Avoid these three financial landmines during divorce

Divorce is difficult enough when you only look at the emotional side. Tearing a family apart is never easy on the spouses' feelings or on the children's. However, ending a marriage can be equally challenging on the financial side. It often means trying to maintain the same standard of living on just one income instead of two. It can also lead to a wide array of other money-related worries -- which makes it no surprise that divorce and bankruptcy often go hand in hand.

However, your divorce doesn't have to mean financial ruin for you. You can take steps to avoid the more serious landmines associated with marital dissolution and divorce settlements in New York.

A USA Today article written by the president of Spencer Capital Strategies, Wendy Spencer, discusses some of these financial traps. Here are three:

  1. Fighting to keep a house that is too expensive for you. Maybe you have invested a lot of time and effort into your home, or maybe you just don't want your kids to have to move away from the place they feel safe. However, fighting to keep real estate that you can't afford can be dangerous. In addition to the possibility of foreclosure, you could face significant tax consequences when it does come time to sell.
  2. Failing to consider the long-term pros and cons. Does it really make sense to give your spouse a large share of your 401(k) account in exchange for the family home? Perhaps it does and perhaps it doesn't. This is where consulting financial and legal professionals can be invaluable, potentially saving you from a financial crisis years down the road.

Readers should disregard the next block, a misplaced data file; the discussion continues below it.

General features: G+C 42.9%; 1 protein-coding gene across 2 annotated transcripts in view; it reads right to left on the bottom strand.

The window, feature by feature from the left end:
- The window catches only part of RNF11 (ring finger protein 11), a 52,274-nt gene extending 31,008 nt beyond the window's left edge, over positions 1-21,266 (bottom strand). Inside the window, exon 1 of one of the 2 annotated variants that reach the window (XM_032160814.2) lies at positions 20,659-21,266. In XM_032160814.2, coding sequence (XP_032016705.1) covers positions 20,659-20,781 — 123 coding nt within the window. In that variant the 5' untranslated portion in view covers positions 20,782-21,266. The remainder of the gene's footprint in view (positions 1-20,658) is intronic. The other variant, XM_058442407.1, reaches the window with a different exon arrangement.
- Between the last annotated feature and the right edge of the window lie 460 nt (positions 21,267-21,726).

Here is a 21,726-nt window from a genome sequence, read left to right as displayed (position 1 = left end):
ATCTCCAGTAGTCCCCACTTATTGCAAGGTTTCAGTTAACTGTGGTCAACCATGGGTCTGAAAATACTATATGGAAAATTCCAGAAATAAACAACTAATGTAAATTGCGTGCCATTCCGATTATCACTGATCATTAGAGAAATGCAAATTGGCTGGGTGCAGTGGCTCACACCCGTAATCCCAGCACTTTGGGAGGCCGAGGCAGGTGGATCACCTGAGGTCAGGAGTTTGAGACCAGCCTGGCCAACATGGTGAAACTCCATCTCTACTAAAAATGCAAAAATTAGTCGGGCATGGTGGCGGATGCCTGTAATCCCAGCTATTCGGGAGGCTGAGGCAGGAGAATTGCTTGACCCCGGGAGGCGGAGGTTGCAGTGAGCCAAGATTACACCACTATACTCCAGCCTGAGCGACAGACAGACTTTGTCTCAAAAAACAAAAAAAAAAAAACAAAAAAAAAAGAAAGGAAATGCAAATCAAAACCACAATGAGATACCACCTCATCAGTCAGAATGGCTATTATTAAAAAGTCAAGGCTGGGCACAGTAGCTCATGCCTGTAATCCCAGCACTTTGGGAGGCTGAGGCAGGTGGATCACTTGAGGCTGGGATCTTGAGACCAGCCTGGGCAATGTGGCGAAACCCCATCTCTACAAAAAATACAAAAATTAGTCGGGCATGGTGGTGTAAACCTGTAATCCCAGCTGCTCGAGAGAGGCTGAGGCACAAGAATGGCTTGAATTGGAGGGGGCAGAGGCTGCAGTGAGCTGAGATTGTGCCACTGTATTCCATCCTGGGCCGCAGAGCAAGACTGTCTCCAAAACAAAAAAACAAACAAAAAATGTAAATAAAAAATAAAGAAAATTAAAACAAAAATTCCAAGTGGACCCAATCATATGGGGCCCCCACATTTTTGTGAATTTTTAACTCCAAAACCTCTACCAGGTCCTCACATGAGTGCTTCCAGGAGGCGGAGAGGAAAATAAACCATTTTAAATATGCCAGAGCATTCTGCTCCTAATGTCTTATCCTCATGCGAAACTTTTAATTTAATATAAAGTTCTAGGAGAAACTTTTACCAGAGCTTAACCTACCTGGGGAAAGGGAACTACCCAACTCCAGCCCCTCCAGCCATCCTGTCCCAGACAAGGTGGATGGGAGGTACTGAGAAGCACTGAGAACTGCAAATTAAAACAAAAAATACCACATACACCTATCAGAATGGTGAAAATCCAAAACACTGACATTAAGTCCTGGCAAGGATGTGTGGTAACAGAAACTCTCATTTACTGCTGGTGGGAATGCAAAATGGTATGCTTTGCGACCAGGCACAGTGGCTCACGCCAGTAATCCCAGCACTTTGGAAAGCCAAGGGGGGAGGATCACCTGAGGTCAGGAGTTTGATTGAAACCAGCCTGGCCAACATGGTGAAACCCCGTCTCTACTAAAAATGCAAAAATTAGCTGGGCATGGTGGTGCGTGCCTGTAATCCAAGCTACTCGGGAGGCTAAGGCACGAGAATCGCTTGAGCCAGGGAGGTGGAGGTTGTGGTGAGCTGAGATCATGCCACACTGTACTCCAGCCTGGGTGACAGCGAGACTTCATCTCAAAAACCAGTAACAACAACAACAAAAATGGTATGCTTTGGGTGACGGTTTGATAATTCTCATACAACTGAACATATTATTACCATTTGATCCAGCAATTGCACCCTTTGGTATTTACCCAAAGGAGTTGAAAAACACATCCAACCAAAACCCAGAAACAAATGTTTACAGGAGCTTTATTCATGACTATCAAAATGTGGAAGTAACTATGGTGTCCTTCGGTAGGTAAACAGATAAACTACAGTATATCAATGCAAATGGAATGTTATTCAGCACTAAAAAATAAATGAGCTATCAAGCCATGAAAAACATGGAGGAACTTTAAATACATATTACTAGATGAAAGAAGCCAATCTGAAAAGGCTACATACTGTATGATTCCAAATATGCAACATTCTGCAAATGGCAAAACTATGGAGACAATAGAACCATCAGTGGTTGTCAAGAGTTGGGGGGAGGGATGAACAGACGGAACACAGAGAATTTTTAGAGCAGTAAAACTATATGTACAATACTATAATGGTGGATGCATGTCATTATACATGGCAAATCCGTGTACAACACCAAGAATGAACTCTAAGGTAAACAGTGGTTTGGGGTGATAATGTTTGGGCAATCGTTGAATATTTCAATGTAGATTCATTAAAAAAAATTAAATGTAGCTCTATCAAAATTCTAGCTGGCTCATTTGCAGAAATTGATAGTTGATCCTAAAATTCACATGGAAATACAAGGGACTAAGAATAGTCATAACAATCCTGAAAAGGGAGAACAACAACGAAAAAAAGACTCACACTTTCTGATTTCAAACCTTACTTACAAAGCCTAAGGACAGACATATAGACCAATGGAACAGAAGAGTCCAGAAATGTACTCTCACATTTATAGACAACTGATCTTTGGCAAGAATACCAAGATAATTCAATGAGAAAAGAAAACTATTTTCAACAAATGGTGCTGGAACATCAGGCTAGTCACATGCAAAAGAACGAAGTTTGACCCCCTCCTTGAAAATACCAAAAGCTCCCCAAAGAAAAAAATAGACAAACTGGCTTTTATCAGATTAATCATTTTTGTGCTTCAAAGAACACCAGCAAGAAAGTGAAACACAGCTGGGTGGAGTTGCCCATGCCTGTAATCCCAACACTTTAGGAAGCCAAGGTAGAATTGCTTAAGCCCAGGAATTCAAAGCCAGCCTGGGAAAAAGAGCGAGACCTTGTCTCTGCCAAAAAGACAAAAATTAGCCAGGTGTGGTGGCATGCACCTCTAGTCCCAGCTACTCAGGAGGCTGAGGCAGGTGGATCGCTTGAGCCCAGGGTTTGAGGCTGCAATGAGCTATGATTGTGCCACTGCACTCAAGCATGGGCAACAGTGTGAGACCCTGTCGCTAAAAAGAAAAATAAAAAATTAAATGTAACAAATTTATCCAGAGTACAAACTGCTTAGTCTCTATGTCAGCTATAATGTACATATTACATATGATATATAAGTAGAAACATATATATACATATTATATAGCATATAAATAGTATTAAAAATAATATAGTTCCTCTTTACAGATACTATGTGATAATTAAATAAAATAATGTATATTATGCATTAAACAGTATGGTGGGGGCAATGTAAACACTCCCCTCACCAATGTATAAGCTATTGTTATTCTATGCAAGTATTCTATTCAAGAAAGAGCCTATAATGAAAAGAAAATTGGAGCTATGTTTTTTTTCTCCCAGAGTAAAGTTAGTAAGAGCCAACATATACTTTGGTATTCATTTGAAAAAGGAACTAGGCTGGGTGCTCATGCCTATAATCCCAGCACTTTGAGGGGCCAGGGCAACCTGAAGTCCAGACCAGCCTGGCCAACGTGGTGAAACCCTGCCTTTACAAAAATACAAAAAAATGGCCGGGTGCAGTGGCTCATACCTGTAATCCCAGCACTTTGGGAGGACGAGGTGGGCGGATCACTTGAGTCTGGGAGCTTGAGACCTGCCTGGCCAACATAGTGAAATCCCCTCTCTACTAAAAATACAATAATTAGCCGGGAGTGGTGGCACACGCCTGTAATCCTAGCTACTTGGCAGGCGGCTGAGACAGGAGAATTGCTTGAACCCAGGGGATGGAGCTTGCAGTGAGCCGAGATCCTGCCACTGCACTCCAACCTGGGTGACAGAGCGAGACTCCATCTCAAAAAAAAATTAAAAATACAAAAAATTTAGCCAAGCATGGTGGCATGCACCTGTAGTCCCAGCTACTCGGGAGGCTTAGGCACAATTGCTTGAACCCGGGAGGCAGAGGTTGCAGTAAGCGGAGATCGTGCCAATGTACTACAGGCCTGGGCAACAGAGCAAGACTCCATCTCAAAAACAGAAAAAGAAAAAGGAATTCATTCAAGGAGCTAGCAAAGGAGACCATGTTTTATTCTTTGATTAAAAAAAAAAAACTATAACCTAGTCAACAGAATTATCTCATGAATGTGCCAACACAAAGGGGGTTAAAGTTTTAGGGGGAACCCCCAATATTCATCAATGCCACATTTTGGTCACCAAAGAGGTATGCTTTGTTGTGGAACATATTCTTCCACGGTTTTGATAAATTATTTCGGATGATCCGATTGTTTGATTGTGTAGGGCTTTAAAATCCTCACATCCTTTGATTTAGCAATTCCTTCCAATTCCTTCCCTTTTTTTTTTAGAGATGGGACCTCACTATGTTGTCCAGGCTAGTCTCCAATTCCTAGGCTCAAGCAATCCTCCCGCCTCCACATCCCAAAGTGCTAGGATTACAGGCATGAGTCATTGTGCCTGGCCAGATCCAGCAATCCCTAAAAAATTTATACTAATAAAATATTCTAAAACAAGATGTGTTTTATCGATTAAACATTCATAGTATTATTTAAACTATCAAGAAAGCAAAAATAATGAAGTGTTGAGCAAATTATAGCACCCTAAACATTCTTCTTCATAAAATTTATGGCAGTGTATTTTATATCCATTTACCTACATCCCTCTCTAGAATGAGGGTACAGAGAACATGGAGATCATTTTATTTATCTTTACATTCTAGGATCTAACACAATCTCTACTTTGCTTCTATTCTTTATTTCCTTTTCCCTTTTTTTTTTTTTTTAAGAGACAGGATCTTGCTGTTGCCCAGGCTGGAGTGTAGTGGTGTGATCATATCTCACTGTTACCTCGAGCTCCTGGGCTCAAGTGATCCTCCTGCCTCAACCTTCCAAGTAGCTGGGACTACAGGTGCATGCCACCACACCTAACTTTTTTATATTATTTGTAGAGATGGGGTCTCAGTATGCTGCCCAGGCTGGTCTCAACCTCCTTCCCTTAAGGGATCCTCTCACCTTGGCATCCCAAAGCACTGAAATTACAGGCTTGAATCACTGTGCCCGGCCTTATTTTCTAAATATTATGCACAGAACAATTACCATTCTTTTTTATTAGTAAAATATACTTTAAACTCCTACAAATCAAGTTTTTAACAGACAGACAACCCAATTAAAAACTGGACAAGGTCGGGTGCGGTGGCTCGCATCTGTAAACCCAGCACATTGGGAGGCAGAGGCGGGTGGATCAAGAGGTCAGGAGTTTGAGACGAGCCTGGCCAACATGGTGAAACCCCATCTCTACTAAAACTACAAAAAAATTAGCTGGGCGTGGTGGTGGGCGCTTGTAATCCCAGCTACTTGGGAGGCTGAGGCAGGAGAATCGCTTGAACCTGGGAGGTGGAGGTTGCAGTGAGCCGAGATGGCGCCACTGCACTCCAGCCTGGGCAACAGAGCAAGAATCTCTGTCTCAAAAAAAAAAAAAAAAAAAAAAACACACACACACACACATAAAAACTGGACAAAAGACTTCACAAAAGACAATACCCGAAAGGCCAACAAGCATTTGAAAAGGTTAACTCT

3. Not taking a creative view of the whole picture. A divorce settlement can address far more than merely who gets the house, the cars and the bank accounts. It can also be used to negotiate creative financial solutions. For instance, you may allow your ex-spouse to claim the children as exemptions on yearly tax returns in exchange for receiving more tangible assets.

To learn more about protecting yourself and your future during the divorce process, consider contacting an experienced family law attorney. He or she can provide valuable guidance about other mistakes to avoid during divorce. He or she can also advocate diligently for your best interests.

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